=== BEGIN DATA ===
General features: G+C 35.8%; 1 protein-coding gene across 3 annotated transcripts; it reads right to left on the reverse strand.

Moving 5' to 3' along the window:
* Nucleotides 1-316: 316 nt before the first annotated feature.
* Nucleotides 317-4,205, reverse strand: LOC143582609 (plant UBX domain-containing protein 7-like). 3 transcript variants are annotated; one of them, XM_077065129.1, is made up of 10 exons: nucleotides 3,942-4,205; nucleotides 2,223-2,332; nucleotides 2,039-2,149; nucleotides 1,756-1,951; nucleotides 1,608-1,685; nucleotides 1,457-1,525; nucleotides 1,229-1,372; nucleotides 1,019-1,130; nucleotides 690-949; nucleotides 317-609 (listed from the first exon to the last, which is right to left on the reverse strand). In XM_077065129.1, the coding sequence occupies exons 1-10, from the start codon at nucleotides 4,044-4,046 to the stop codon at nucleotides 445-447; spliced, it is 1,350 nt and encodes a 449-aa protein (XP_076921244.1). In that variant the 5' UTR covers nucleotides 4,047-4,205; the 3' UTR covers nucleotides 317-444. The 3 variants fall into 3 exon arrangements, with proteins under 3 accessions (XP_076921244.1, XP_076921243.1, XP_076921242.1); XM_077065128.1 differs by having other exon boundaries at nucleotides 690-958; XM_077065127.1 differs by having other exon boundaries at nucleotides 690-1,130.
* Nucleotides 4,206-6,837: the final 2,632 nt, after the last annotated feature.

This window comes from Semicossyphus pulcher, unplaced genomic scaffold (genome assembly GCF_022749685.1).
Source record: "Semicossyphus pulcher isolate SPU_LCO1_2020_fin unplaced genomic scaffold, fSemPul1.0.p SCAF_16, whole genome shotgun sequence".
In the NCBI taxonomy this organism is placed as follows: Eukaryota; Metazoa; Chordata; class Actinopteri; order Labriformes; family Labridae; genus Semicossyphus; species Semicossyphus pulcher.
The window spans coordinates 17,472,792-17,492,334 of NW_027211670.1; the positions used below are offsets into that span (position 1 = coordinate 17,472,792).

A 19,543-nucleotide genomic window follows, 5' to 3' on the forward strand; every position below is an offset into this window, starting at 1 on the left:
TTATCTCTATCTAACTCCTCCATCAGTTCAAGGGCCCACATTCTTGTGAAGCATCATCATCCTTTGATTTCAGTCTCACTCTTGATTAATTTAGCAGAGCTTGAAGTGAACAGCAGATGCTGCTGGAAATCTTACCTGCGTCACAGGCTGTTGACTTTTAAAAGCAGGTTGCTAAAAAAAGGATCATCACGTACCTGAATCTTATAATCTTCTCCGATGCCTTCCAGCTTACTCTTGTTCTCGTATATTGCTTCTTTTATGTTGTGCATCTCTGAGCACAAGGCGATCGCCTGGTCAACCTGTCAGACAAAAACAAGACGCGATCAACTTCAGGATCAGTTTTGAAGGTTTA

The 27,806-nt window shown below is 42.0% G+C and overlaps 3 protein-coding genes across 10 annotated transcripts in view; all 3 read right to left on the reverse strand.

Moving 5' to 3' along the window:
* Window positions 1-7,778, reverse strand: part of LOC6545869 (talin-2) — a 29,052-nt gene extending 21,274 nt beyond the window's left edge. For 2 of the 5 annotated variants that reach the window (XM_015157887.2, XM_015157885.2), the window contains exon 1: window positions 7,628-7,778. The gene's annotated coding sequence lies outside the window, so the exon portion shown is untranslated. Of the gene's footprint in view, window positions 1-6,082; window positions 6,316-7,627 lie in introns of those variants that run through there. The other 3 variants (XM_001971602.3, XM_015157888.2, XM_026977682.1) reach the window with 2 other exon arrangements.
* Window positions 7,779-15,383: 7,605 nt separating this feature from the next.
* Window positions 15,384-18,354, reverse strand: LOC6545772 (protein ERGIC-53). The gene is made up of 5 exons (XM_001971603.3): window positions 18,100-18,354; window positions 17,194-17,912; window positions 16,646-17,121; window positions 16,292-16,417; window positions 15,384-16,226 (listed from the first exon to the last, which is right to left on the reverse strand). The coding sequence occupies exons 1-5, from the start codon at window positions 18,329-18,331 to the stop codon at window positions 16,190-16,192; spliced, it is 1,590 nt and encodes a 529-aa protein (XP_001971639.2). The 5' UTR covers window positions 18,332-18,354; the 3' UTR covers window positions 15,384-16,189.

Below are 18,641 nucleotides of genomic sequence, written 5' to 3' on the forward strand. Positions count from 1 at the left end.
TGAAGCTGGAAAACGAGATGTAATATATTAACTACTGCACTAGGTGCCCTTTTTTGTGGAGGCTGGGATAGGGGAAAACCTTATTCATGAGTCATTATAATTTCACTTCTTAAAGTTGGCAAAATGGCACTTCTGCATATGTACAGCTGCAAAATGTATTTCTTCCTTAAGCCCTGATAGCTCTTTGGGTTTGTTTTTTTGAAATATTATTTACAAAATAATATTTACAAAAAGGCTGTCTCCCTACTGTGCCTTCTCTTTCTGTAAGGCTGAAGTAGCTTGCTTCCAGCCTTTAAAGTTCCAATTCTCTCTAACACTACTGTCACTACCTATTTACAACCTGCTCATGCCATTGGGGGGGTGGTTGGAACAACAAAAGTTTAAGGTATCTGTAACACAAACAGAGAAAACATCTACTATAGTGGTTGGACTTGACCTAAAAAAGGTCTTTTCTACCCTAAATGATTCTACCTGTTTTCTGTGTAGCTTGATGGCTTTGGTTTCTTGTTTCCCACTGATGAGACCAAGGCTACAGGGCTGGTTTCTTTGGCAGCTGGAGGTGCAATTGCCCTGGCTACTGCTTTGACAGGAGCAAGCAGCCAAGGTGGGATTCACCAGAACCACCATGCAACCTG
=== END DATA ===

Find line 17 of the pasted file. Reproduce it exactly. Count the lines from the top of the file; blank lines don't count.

Below are 18,641 nucleotides of genomic sequence, written 5' to 3' on the forward strand. Positions count from 1 at the left end.